It is sometimes suggested that the cat is not a naturally sociable animal, which may come as a surprise to many cat owners! Cats hunt on their own and prefer to defend themselves individually and so they are sometimes falsely accused of being loners. However, in a wild setting, cats tend to form organised hierarchies and there is clear evidence of social behaviours in their relationships with humans and other cats in a domestic setting.
It is important to remember, however, that cats are naturally expert hunters. If your cat feels threatened and cornered he may lash out with his claws or deliver a more intentional bite. In particular, nursing cats should be treated with great respect and given plenty of space as their desire to protect their kittens can make a previously mellow cat react with much greater aggression.
A cat will often rub their face and body against an object or person in order to mark it with their scent. However, this can also be a greeting or a sign of affection. A friendly greeting between cats is the touching of noses, and this is often followed by the cat rubbing their cheek against your face. If you are standing up, your cat may rear up on his hind legs in order to have his face stroked. It is thought that this is because your face is too far away for them to rub against it in greeting and so they are helpfully lessening the distance.
Rubbing their bodies against your legs is also a good way of reminding you how lovely and affectionate they are when they want to be fed! This behaviour can, at times, be a little trying and they are also rather good at tripping you up by trying to run between your legs, but try not to be too angry as it is meant with affection.
Cats have highly developed hearing and can move their ears to zero in on any sound which interests them. You cat may appear to be sleeping, but his ears will suddenly twist to locate an unexpected sound or in response to your speech!
You can also tell a great deal about the mood of your cat by looking at their ears. If his ears are upright and pointing forward he is alert but relaxed. If his ears point sideways he is slightly less comfortable and is listening out for any sign of danger and if his ears are upright but pointing back he may be preparing for trouble. A cat in a defensive pose will flatten down his ears in order to protect them, while an aggressive cat will twist his ears forwards. His ears may still be flattened, but the tips will face in the direction of his prey. He does this in order to obtain as much auditory information as possible so that he may launch a successful attack.
Nipping and biting
There is a clear difference between the playful nip which can indicate hunger and happiness as well as a desire to play and a warning shot which may be followed by a more aggressive bite.
A friendly nip can be recognised because there is clearly no intention to hurt and it is often combined with other signs of positive body language by the cat such as purring, holding their tail vertically, rubbing their face and chin against the person or nearby objects, arching of the back when stroked and positioning their whiskers to face forwards. This type behaviours is clearly friendly but smaller kittens may accidentally cause more damage than they intend.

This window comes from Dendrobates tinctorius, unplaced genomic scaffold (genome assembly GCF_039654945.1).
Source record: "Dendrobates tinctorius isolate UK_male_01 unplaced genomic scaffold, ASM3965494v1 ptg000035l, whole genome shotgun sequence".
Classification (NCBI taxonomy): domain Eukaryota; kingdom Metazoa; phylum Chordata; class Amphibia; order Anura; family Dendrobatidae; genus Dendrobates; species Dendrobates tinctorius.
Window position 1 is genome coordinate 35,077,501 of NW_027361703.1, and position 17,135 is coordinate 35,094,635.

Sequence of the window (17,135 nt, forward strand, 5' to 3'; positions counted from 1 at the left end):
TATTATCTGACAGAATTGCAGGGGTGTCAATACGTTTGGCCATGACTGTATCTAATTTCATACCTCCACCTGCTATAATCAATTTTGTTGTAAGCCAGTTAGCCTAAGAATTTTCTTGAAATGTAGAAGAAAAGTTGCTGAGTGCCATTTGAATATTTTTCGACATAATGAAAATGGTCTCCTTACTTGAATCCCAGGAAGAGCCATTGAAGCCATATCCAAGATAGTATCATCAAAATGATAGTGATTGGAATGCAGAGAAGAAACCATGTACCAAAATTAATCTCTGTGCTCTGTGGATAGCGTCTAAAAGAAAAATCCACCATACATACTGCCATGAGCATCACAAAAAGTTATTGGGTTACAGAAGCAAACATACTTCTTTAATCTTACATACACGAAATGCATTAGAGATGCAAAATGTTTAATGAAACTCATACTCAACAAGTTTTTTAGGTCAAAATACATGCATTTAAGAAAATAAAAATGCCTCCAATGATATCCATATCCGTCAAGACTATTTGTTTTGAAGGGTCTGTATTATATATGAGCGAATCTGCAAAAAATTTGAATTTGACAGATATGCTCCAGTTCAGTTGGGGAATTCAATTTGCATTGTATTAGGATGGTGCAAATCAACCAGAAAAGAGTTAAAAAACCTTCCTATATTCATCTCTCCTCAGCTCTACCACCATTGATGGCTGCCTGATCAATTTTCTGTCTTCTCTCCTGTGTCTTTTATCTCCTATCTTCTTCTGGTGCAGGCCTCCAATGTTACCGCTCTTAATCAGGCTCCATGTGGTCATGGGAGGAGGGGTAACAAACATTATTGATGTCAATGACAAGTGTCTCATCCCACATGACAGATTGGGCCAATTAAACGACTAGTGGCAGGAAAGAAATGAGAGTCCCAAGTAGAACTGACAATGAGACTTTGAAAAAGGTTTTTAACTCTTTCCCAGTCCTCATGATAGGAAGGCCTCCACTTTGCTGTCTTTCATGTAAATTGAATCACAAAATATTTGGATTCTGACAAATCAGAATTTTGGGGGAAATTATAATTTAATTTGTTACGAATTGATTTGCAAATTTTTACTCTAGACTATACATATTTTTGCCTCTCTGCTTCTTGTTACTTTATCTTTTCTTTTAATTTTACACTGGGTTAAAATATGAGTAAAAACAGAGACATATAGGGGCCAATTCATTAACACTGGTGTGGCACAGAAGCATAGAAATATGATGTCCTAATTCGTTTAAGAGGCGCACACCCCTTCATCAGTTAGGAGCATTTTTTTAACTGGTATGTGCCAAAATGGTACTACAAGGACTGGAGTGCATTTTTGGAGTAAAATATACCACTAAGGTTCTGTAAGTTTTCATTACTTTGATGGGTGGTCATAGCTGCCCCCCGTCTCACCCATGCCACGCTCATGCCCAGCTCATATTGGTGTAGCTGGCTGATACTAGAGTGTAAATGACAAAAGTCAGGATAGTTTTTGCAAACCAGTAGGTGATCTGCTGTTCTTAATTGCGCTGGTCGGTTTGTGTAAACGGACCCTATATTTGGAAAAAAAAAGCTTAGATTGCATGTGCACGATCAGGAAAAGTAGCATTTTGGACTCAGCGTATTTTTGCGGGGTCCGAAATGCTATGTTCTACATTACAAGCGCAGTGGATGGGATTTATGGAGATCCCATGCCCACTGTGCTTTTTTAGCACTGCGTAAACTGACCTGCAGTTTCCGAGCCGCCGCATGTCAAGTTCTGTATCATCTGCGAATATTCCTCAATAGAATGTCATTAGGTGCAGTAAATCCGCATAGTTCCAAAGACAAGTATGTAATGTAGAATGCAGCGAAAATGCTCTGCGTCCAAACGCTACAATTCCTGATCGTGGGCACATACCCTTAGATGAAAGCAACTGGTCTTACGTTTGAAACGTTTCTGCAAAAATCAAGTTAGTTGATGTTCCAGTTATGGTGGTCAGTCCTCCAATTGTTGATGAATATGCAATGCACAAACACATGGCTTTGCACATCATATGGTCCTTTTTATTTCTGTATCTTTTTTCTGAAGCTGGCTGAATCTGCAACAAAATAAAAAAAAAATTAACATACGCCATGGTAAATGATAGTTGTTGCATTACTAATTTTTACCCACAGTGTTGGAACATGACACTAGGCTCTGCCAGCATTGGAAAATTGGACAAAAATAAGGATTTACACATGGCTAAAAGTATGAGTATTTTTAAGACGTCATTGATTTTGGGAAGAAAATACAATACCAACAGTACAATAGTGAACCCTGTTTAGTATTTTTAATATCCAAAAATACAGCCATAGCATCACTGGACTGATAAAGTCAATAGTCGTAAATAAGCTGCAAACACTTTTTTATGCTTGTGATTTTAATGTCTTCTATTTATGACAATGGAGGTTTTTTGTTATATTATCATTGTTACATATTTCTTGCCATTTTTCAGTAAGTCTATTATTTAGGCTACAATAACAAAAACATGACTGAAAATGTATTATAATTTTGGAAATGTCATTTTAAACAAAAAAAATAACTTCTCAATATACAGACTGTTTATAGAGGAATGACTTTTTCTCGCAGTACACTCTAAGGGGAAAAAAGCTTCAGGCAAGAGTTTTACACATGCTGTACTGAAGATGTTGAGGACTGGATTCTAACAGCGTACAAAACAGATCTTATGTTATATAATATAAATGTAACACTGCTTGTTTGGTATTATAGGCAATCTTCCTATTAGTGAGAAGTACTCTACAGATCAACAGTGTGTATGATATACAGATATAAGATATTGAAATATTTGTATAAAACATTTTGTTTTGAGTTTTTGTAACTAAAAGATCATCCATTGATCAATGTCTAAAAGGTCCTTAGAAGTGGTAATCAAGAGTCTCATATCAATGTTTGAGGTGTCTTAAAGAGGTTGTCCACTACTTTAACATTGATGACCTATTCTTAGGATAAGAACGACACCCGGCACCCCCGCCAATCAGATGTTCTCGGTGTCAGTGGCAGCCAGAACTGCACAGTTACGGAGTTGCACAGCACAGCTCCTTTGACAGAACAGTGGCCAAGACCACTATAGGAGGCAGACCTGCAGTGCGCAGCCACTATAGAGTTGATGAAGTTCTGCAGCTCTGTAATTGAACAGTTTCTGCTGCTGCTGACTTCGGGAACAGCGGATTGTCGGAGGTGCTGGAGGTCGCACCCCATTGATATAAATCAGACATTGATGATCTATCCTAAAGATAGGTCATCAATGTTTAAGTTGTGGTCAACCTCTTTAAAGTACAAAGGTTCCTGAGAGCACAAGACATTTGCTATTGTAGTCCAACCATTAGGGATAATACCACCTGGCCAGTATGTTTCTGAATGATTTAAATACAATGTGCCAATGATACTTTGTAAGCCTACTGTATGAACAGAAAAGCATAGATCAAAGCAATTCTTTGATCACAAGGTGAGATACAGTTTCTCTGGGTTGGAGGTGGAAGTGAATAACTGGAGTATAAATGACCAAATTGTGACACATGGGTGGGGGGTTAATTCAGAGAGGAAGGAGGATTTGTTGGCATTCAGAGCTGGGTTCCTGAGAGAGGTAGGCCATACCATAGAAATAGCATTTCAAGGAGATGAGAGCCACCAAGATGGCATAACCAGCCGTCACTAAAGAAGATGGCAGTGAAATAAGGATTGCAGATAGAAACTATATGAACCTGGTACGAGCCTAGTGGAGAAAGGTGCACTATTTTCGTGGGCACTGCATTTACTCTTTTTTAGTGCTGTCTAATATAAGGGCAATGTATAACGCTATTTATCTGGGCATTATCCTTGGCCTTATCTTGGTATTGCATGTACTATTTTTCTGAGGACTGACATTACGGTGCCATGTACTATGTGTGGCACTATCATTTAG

However, a light nip when combined with more aggressive body language by the cat such as a swishing or thumping tail, ears and whiskers flattened back, lashing out with a paw generally indicated that the cat is not in the mood to be bothered and (depending on the cat) if you keep harassing them they may well give you a more insistent nip. Even under these conditions, it is very rare for a cat to actually bite a human. They seem to prefer to place their teeth against skin in a warning and then make good their escape. However, it is unwise to corner a cat who is displaying aggressive behaviour as they can certainly give you a nasty scratch
Cats (in particular kittens) will frequently scratch their human companions without intending any harm particularly when playing or if given a fright. If panicked, a cat will often claw their way to freedom even if this causes (largely unintentional) damage to the person who is holding them or on whom they are sitting. No matter how safe a cat's environment is, they retain a strong sense of self preservation and can easily be startled. When playing with toys, cats and kittens will often fail to distinguish between the toy and the hand holding it and so care should be taken if you do not want to get scratched. It is also worth remembering that even the tiniest kitten is fairly hardy and human skin is very fragile by comparison. It can take a while for a kitten to learn that her human friend is so easily damaged and you should help her understand this by reacting (but not overreacting) to any scratch by saying no firmly and withholding your attention for a short period. Most cats will learn to be more careful and to keep their claws under wraps when playing but the occasional accident is still fairly common.